The word "smog" unknown to anyone appeared in Poland a few years ago. Since then, it has been changed by exceptions. And by no means, it is not a reason for joy - although it brings Poland a lot of publicity in the world, it is a black press. According to data from the World Health Organization (WHO), 33 out of 50 cities in the European Union with the highest concentration of PM2.5 dust are in Poland, and according to the tragic data of the European Environment Agency, nearly 45,000 people die every year in Poland due to pollution (exactly 44,600 in 2015, and this number increased from 42.412 from 2011) After a few years of publicity, it seems that we should know everything about smog, but does not our knowledge close in terms of this press and information type such as: Warsaw, the most polluted city in the world * or "Feel the stench despite closed windows" or "It's not fog, but smog"? These and other press headlines are common especially in the so-called heating, that is from October to March, when the "smog season" begins and lasts. Let's take a look - problem - from inside, asking and answering some basic questions: a smog "? These and other press headlines are common especially in the so-called heating, that is from October to March, when the "smog season" begins and lasts. Let's take a look - problem - from inside, asking and answering some basic questions:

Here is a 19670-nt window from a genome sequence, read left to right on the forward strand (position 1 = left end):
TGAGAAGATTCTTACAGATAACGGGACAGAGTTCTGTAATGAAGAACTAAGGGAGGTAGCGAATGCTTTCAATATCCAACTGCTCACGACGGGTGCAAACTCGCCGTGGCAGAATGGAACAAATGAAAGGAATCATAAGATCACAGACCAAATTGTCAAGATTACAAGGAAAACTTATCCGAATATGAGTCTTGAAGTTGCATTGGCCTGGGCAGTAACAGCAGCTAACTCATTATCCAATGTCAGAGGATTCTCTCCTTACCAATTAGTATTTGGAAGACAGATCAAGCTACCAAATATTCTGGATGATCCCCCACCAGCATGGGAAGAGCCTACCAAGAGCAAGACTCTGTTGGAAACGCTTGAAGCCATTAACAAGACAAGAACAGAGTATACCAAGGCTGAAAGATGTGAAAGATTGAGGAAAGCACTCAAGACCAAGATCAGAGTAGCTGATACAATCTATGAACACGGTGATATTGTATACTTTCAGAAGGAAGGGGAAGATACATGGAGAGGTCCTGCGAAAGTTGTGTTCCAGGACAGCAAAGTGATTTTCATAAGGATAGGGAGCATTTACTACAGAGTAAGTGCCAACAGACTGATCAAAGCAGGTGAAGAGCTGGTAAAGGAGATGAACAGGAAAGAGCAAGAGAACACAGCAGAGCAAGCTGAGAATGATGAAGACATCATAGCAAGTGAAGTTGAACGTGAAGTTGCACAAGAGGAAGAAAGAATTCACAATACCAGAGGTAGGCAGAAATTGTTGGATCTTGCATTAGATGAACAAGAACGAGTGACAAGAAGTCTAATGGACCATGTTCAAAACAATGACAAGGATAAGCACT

Smog is a type of air pollution - the word comes from combining two words: smoke or smoke and fog. It is generated, produced by people. It comes from the emission of coal produced while driving a car, the functioning of industry, smoke from fires and photochemical reactions of these emissions. Smoke from chimneys produced during smoking in heating furnaces in the winter season plays a major role in creating smog. Smog consists, among others, of nitrogen oxides, sulfur, coal and aromatic hydrocarbons as well as heavy metals. It also consists of microscopic dusts and harmful chemical compounds.
Smog arises on windless days when there is high atmospheric pressure. Harmful particles do not float up and stay close to the Earth's surface, which often looks like for. Domestic coal furnaces are responsible for 53 percent of low emissions in Poland. This comes from households using heating ovens in the winter season. According to the data of the Main Inspectorate for Environmental Protection, households heating with solid fuels, eg coal, are in Poland as much as 48 percent. The emission of carbon generated during the car's driving also has a large impact on the formation of smog.